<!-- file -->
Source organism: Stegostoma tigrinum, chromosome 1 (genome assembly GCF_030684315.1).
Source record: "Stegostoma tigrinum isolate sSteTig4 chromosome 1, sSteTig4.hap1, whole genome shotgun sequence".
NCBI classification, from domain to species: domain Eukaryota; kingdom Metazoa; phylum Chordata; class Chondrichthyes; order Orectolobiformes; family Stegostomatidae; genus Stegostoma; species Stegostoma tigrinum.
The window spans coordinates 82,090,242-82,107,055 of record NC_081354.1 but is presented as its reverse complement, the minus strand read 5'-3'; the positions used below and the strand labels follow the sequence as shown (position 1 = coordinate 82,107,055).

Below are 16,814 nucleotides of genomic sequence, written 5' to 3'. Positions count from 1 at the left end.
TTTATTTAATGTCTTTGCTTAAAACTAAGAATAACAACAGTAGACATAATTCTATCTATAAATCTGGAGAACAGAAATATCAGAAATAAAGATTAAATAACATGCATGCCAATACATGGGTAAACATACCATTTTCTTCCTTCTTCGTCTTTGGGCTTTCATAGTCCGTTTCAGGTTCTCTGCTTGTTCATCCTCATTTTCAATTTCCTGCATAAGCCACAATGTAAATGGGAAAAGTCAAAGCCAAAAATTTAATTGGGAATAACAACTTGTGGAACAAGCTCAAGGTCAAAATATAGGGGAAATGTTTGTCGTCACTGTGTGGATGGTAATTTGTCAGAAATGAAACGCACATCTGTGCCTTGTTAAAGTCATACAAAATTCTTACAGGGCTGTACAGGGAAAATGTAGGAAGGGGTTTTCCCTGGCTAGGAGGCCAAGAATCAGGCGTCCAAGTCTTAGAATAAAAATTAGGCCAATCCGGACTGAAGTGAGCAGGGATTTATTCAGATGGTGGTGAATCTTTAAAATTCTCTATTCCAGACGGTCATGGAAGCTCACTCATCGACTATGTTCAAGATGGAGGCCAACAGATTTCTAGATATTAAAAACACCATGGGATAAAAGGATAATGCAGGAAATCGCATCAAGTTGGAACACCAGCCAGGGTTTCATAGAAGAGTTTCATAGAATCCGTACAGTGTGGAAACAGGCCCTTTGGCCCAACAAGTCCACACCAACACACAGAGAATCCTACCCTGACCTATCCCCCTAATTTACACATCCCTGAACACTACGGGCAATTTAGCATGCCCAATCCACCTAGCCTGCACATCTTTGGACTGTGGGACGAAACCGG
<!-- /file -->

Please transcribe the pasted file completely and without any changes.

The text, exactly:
Source organism: Stegostoma tigrinum, chromosome 1 (genome assembly GCF_030684315.1).
Source record: "Stegostoma tigrinum isolate sSteTig4 chromosome 1, sSteTig4.hap1, whole genome shotgun sequence".
NCBI classification, from domain to species: domain Eukaryota; kingdom Metazoa; phylum Chordata; class Chondrichthyes; order Orectolobiformes; family Stegostomatidae; genus Stegostoma; species Stegostoma tigrinum.
The window spans coordinates 82,090,242-82,107,055 of record NC_081354.1 but is presented as its reverse complement, the minus strand read 5'-3'; the positions used below and the strand labels follow the sequence as shown (position 1 = coordinate 82,107,055).

Below are 16,814 nucleotides of genomic sequence, written 5' to 3'. Positions count from 1 at the left end.
TTTATTTAATGTCTTTGCTTAAAACTAAGAATAACAACAGTAGACATAATTCTATCTATAAATCTGGAGAACAGAAATATCAGAAATAAAGATTAAATAACATGCATGCCAATACATGGGTAAACATACCATTTTCTTCCTTCTTCGTCTTTGGGCTTTCATAGTCCGTTTCAGGTTCTCTGCTTGTTCATCCTCATTTTCAATTTCCTGCATAAGCCACAATGTAAATGGGAAAAGTCAAAGCCAAAAATTTAATTGGGAATAACAACTTGTGGAACAAGCTCAAGGTCAAAATATAGGGGAAATGTTTGTCGTCACTGTGTGGATGGTAATTTGTCAGAAATGAAACGCACATCTGTGCCTTGTTAAAGTCATACAAAATTCTTACAGGGCTGTACAGGGAAAATGTAGGAAGGGGTTTTCCCTGGCTAGGAGGCCAAGAATCAGGCGTCCAAGTCTTAGAATAAAAATTAGGCCAATCCGGACTGAAGTGAGCAGGGATTTATTCAGATGGTGGTGAATCTTTAAAATTCTCTATTCCAGACGGTCATGGAAGCTCACTCATCGACTATGTTCAAGATGGAGGCCAACAGATTTCTAGATATTAAAAACACCATGGGATAAAAGGATAATGCAGGAAATCGCATCAAGTTGGAACACCAGCCAGGGTTTCATAGAAGAGTTTCATAGAATCCGTACAGTGTGGAAACAGGCCCTTTGGCCCAACAAGTCCACACCAACACACAGAGAATCCTACCCTGACCTATCCCCCTAATTTACACATCCCTGAACACTACGGGCAATTTAGCATGCCCAATCCACCTAGCCTGCACATCTTTGGACTGTGGGACGAAACCGG